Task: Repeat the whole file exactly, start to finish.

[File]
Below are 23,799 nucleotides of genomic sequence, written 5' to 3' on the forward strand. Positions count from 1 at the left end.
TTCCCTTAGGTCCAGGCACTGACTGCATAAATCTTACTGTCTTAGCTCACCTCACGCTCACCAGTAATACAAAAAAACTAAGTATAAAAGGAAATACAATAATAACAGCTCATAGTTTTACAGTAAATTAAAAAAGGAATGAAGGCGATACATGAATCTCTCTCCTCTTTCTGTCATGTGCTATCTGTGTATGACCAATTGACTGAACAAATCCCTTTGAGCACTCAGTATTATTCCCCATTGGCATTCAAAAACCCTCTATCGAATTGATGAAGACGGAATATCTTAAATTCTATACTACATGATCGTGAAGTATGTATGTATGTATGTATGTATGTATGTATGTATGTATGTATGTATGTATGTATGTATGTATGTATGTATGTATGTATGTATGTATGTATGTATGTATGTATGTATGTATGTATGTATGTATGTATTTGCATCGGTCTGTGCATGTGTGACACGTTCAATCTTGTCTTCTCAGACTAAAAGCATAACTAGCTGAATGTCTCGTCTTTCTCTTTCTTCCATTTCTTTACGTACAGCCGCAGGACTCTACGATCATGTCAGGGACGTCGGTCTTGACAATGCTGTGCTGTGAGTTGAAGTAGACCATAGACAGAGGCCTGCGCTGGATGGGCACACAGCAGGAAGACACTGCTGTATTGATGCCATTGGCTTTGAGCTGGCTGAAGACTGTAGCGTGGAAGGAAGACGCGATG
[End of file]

Below are 23,799 nucleotides of genomic sequence, written 5' to 3' on the forward strand. Positions count from 1 at the left end.
TTCCCTTAGGTCCAGGCACTGACTGCATAAATCTTACTGTCTTAGCTCACCTCACGCTCACCAGTAATACAAAAAAACTAAGTATAAAAGGAAATACAATAATAACAGCTCATAGTTTTACAGTAAATTAAAAAAGGAATGAAGGCGATACATGAATCTCTCTCCTCTTTCTGTCATGTGCTATCTGTGTATGACCAATTGACTGAACAAATCCCTTTGAGCACTCAGTATTATTCCCCATTGGCATTCAAAAACCCTCTATCGAATTGATGAAGACGGAATATCTTAAATTCTATACTACATGATCGTGAAGTATGTATGTATGTATGTATGTATGTATGTATGTATGTATGTATGTATGTATGTATGTATGTATGTATGTATGTATGTATGTATGTATGTATGTATGTATGTATGTATGTATGTATGTATGTATGTATTTGCATCGGTCTGTGCATGTGTGACACGTTCAATCTTGTCTTCTCAGACTAAAAGCATAACTAGCTGAATGTCTCGTCTTTCTCTTTCTTCCATTTCTTTACGTACAGCCGCAGGACTCTACGATCATGTCAGGGACGTCGGTCTTGACAATGCTGTGCTGTGAGTTGAAGTAGACCATAGACAGAGGCCTGCGCTGGATGGGCACACAGCAGGAAGACACTGCTGTATTGATGCCATTGGCTTTGAGCTGGCTGAAGACTGTAGCGTGGAAGGAAGACGCGATG